And LSU's Mike the Tiger is safe. Louisiana colleges or universities are allowed possession of a big cat if the species is traditionally kept by the college or university as a school mascot. But proper documentation that the college or university has consistently possessed a big exotic cat as its mascot over several years must be provided to LDWF. AID=/20070714/SPORTS06/307140007/1044/SPORTS060007/1044/SPORTS06

Wednesday, July 11, 2007

Iowa's "Dangerous Wild Animals" bill is being implemented

By: Press release

7/9/2007 --

Legislation Prohibits New Animals; Requires Registration, Insurance for those Currently in the State

DES MOINES – Iowa Secretary of Agriculture Bill Northey today informed Iowans of the steps being taken by the Iowa Department of Agriculture and Land Stewardship to implement the provisions of a bill passed by the Iowa Legislature this year regulating "dangerous wild animals."

The bill, Senate File 564, prohibits Iowans from owning or possessing a dangerous wild animal, the breeding of a dangerous wild animal, and makes it illegal to transport a regulated animal into the state. The legislation does allow current owners of dangerous wild animals to continue to own the animal if they meet several guidelines. One requirement is that owners must also have a $100,000 liability insurance policy for the animal with a deductible that does not exceed $250.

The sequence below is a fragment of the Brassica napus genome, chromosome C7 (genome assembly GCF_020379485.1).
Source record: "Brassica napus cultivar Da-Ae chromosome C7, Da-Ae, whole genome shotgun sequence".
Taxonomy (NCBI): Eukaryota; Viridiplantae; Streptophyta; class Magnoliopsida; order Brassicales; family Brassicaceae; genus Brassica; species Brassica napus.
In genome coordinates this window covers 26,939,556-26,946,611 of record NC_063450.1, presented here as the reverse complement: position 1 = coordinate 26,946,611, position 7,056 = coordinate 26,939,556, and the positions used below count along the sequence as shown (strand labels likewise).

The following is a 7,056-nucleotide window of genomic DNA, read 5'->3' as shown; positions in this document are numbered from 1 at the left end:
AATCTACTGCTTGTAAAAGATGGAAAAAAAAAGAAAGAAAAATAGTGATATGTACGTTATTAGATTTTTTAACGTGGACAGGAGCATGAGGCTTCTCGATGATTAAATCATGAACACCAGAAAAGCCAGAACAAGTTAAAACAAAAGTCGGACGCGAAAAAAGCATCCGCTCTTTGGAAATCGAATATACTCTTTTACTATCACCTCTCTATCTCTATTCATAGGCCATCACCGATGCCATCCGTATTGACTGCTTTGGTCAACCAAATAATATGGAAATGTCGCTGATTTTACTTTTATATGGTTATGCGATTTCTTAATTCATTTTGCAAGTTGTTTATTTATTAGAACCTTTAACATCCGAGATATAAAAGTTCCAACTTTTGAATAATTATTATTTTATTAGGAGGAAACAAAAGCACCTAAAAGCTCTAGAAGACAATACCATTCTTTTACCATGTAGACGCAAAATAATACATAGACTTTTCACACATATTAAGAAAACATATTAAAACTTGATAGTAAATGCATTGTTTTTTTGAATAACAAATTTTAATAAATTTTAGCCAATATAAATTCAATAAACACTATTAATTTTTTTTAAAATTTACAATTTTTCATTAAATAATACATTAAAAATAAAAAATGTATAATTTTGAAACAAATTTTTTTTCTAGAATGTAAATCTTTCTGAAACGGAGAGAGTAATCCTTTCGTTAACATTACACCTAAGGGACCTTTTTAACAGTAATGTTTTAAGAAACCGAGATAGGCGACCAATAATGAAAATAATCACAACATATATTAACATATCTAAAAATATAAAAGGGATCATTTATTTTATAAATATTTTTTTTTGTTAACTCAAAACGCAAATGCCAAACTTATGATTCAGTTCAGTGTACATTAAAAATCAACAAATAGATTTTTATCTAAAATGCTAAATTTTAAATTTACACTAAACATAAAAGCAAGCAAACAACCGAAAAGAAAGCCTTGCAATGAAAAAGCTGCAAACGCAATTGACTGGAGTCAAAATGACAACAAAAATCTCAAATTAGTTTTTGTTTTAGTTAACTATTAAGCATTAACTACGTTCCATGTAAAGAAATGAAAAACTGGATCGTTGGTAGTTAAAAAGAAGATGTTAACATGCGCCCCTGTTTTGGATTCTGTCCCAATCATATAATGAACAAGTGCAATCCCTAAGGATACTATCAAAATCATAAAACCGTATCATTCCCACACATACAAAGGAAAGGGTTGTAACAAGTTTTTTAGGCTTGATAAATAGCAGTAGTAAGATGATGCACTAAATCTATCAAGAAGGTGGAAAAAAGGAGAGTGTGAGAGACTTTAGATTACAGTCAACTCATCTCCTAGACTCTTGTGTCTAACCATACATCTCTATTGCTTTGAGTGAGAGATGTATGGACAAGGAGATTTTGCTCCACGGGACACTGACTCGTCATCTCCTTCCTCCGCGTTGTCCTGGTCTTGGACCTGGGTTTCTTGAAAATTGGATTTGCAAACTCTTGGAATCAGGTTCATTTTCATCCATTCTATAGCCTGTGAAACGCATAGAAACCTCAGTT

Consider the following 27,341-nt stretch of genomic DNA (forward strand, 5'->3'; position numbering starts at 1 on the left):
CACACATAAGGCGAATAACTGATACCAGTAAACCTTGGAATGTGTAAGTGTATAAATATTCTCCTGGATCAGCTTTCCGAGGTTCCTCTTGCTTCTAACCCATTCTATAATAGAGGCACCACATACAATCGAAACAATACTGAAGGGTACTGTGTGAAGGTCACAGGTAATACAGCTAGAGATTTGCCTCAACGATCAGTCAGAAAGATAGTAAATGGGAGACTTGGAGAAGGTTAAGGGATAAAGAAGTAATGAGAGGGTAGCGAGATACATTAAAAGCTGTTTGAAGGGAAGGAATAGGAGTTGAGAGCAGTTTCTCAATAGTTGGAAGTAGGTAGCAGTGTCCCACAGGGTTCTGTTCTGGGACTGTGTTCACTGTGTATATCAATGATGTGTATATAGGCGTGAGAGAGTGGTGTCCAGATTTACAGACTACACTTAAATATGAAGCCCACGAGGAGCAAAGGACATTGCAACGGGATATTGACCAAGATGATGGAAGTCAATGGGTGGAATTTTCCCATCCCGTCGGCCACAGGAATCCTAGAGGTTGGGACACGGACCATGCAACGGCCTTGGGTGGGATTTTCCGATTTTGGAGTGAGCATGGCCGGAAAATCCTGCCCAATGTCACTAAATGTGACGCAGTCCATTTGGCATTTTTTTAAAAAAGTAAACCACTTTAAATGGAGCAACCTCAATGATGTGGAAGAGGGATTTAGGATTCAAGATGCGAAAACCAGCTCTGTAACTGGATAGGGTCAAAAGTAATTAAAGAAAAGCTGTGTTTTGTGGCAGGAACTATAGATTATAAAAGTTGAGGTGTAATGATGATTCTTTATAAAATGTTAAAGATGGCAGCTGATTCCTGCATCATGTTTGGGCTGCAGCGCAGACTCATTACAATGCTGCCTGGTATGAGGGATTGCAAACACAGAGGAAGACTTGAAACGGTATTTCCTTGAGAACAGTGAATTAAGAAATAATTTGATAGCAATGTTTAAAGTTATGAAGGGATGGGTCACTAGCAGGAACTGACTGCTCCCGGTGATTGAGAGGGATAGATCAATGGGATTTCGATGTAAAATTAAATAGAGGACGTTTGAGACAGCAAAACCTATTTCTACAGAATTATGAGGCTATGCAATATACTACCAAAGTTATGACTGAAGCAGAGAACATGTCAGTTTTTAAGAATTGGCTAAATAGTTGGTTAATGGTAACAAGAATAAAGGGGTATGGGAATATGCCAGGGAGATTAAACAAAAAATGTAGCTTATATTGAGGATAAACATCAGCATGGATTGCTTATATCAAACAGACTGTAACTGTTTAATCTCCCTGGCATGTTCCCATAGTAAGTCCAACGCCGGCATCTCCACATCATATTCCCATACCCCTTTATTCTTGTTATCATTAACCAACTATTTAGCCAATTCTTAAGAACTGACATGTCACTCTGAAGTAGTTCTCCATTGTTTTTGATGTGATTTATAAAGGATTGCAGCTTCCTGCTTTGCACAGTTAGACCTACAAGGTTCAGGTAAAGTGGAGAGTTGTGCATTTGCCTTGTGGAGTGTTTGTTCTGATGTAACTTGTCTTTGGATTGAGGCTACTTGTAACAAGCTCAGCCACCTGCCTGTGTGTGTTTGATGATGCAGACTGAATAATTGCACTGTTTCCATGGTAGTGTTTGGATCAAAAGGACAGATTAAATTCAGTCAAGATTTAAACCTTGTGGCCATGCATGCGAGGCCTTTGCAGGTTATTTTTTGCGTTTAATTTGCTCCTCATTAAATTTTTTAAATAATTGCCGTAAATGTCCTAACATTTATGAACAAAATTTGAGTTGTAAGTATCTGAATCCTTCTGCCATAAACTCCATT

"The Iowa Legislature spoke in passing this bill that the public should have more protections from these animals and the Department is now trying to act to make sure we enforce the legislation in accordance with the legislature’s intent," Northey said.

Current owners can keep their animals if they, among other things, are 18 years or older, have never been accused of animal neglect, has not had a permit or license revoked to operate an establishment that sells or breeds animals, has not been convicted of a felony or drug offense in the last 10 years, has the animal implanted with an electronic ID device by August 29, 2007, and registers the animal with IDALS by December 31, 2007.

A number of individuals and organizations are exempted from the law. Exemptions include accredited or certified zoos, wildlife sanctuaries, person issued a falconry license by DNR, assistive animals, a person who owns an animal as an agricultural animal, facilities licensed by USDA, circuses, the Iowa State Fair, research facilities, veterinaries, animal shelters, animal wardens and others. A complete list is included in the legislation.

To cover the costs of regulating the animals, the Department is allowed to charge an annual registration fee.

A person who violates this Chapter is subject to a civil penalty of not less than $250 and not more than $2,000 for each violation. A person who intentionally causes a dangerous wild animal to escape is guilty of an aggravated misdemeanor.

A provision in Senate File 601, the Standings Bill, amended these provisions to include Russian or European boars as "dangerous wild animals."

A full copy of the bill can be found on the Iowa Legislature’s website at Questions can also be directed to the Iowa Department of Agriculture and Land Stewardship at 515-281-5321.

Thursday, July 05, 2007

Utah city bans big cats, other exotics as pets

By Amy Choate-Nielsen
Deseret Morning News

AMERICAN FORK — When Sienna and Sierra emerge from the kitchen, they bound into the arms of their loving caretaker with wet kisses and giant paw hugs — a joyous reunion after a five-minute separation.

Until recently, Troy Bentley worried that he might lose these two wolf-hybrid dogs — now playfully wriggling on their backs for attention — but today Bentley can rest easy. On Tuesday, American Fork's City Council approved an exotic animal ordinance that forbids pets like Bentley's from living in the city, but since Bentley was here first and he and his pets were already properly licensed, the dogs can stay.